Branyan showed his formidable muscle and other talents in his 27 games with the Padres last year, his fifth Major League club. He was a valuable contributor in the drive to the National League West title with his bat (.292, six homers) and solid glove.
He'd spent the early part of the season in Tampa Bay, playing right field mainly, before coming to San Diego on Aug. 25 in exchange for pitcher Evan Meek and cash. The Padres exercised his option for $1 million, and Branyan is eager to make an impact -- in any role or position they see fit.
"It's kind of up in the air," Branyan said at Peoria Sports Complex, where the club held its first full-squad workout Thursday. "They're kind of banking on Kouz at third base and [Terrmel] Sledge in left field, but there's nothing carved in stone.
"For a team of this caliber to have two open positions, it's open range, and I'm taking my best shot. We've got two positions that are unsettled, and guys are going to be trying to get their hits and compete. There are a lot of decisions to be made."
Branyan, 31, has 111 career homers in 627 games. He feels his .232 career average reflects his struggle to find a secure role on a club. He has experience at all four corner positions -- first and third, left and right.
"I've never been in an everyday role in the big leagues," he said. "If it came to a point where I could play a different position every day, I would love to do that. Anything to get on the field."
Kouzmanoff, who came to the Padres along with pitcher Andrew Brown in exchange for the popular, productive Josh Barfield, is taking nothing for granted as he goes about the business of fine-tuning for the big challenge ahead.
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"In baseball, nothing's ever given to you," Kouzmanoff said. "I've got some competition now. Once you're satisfield or sit back and not stay hungry, it can come back to bite you in the butt. I'll go out every day and play hard like I'm playing for a job."
Kouzmanoff took some swings Thursday but was more focused on "tracking balls, just working on my eyes." His philosophy, he said, is "keep it simple. In this game, when you overanalyze everything, you dig yourself a hole."
Coaches in the past have tried to alter his hitting approach, finding it "unorthodox and unnatural," as he put it, but Padres hitting coach Merv Rettenmund quickly made it clear that "he's going to leave me alone until I need to change something."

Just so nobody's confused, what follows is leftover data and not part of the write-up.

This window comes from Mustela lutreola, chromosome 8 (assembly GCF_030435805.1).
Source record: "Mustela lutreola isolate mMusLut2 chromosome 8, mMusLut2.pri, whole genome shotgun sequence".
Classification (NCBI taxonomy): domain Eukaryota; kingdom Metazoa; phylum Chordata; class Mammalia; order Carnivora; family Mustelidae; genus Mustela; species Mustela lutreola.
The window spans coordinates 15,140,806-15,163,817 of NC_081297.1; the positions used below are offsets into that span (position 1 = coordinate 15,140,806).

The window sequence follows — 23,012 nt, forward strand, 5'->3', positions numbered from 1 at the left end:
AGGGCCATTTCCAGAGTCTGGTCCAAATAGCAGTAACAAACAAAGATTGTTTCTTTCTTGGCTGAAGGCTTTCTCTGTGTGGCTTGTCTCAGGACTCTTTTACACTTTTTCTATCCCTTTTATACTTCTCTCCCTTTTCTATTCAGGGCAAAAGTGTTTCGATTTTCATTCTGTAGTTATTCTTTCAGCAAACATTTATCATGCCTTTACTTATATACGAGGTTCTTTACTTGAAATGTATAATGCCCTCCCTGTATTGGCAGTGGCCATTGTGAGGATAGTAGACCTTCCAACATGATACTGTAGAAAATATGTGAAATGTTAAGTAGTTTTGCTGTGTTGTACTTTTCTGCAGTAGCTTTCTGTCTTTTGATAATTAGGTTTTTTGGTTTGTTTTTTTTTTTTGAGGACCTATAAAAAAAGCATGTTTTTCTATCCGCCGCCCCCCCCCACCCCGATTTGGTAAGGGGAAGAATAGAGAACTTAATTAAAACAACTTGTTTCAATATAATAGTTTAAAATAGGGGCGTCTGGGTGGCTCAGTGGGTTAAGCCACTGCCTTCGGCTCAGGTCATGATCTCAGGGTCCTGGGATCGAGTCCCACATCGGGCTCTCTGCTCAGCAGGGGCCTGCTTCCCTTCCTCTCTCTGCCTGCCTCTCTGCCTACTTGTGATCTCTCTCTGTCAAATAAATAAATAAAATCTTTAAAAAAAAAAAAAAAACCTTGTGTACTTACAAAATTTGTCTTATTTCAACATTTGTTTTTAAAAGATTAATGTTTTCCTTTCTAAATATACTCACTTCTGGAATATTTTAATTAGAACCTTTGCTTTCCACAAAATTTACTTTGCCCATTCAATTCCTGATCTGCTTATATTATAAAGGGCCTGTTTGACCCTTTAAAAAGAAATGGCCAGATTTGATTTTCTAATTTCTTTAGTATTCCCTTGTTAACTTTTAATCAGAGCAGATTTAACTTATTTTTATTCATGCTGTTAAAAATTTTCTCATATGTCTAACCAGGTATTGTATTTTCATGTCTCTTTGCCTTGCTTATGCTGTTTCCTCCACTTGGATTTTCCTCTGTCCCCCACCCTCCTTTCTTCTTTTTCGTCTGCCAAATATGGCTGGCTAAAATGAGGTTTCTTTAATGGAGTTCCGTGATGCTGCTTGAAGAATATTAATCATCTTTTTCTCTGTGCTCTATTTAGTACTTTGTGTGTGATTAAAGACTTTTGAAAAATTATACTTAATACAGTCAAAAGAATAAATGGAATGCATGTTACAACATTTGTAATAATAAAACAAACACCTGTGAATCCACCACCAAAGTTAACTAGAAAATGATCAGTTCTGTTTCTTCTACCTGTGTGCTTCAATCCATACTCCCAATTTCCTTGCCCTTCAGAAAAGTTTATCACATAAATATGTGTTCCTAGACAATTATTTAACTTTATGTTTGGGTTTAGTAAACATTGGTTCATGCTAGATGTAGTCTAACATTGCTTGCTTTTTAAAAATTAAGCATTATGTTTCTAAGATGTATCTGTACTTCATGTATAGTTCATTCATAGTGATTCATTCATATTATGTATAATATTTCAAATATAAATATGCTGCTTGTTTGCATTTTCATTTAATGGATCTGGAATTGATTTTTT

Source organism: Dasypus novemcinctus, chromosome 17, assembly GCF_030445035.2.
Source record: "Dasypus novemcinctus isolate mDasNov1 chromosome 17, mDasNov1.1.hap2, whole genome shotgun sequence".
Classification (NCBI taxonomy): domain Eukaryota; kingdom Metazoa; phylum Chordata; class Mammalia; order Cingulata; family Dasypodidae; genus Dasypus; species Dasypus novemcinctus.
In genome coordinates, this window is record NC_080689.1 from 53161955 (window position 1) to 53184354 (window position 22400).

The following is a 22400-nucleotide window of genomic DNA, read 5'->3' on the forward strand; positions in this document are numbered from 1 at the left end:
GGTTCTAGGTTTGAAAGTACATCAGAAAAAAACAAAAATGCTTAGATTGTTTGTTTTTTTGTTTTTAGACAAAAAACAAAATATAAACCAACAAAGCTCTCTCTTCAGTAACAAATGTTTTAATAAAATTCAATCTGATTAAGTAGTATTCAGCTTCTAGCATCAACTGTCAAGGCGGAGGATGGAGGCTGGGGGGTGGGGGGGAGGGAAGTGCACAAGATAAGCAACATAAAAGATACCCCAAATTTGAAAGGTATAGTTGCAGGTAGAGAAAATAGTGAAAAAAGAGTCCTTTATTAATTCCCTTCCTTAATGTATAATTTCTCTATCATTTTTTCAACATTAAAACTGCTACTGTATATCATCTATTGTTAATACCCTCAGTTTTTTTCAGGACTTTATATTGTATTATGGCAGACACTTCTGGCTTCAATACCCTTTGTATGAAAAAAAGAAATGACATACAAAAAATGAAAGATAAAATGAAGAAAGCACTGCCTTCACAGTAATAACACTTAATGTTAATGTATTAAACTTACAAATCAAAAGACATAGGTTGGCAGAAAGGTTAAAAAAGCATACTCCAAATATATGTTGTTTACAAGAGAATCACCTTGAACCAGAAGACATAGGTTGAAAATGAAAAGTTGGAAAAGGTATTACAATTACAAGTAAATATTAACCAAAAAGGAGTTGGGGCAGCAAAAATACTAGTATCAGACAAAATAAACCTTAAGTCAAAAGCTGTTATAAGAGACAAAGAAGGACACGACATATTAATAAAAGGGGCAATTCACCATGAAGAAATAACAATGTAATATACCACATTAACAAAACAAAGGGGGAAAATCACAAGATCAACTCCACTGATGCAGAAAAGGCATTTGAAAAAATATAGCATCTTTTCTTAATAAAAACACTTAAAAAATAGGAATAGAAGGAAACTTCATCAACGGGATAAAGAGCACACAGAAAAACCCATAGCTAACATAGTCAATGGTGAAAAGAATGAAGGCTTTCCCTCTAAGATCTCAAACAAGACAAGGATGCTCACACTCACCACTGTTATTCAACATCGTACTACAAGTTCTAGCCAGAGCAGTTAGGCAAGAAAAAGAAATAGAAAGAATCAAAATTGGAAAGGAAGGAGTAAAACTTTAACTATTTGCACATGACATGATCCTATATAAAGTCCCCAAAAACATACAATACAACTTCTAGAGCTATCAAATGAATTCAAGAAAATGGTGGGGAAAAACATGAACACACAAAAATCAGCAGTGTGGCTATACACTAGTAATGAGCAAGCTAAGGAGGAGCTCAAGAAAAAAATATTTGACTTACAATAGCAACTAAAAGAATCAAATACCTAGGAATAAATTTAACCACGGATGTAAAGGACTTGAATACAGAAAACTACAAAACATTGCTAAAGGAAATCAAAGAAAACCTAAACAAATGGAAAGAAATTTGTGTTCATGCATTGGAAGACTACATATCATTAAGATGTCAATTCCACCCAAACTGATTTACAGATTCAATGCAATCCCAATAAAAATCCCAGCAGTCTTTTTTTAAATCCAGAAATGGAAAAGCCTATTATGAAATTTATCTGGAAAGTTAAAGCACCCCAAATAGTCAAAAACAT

As long as Kouzmanoff hits the way he has throughout the Minor Leagues, manager Bud Black won't care how unusual his stance or swing looks. The skipper watched the third baseman take ground balls and expressed no concerns about a throwing motion scouts have described as unorthodox.
"The same thing always sticks with me," Black said. "The end result is the player's usually out at first base."
Black got the club all together for the first time in the clubhouse before the workout.
"Needless to say, I woke up a little earlier than usual," he said. "I had a few things I wanted to add.
"I'm sure the older guys have heard a lot of the things I said this morning. For some of the guys who haven't been in a big-league camp or around the game as much, there might have been some things they haven't heard before.
"It was OK. I enjoy talking baseball."
Geoff Blum reported that he tweaked his back "living my life," as he put it, not knowing exactly what caused it. With four young daughters, he suggested, moving them in and out of car seats among other acts, it could have happened in a myriad of ways.
"I'm fine, nothing to be concerned about," the Padres' all-purpose infielder said. Black said Blum was limited Thursday but there are "no long-term worries -- just precautionary."
Relief pitcher Mike Adams, recovering from knee surgery, isn't expecting to be throwing with meaning until around the middle of March. Paul McAnulty, also coming off knee surgery, was a "full go," as Black put it, going through all the workouts. Catcher Todd Greene underwent an MRI in San Diego on his dislocated right shoulder, but there was no word on what it showed.
Asked about fans being upset over the loss of Barfield, Kouzmanoff grinned and said: "It wasn't my call. It wasn't my idea. A lot of people know him on a personal level, and I know how they feel. We played together in '04 in the Arizona Fall League. Josh is a great guy."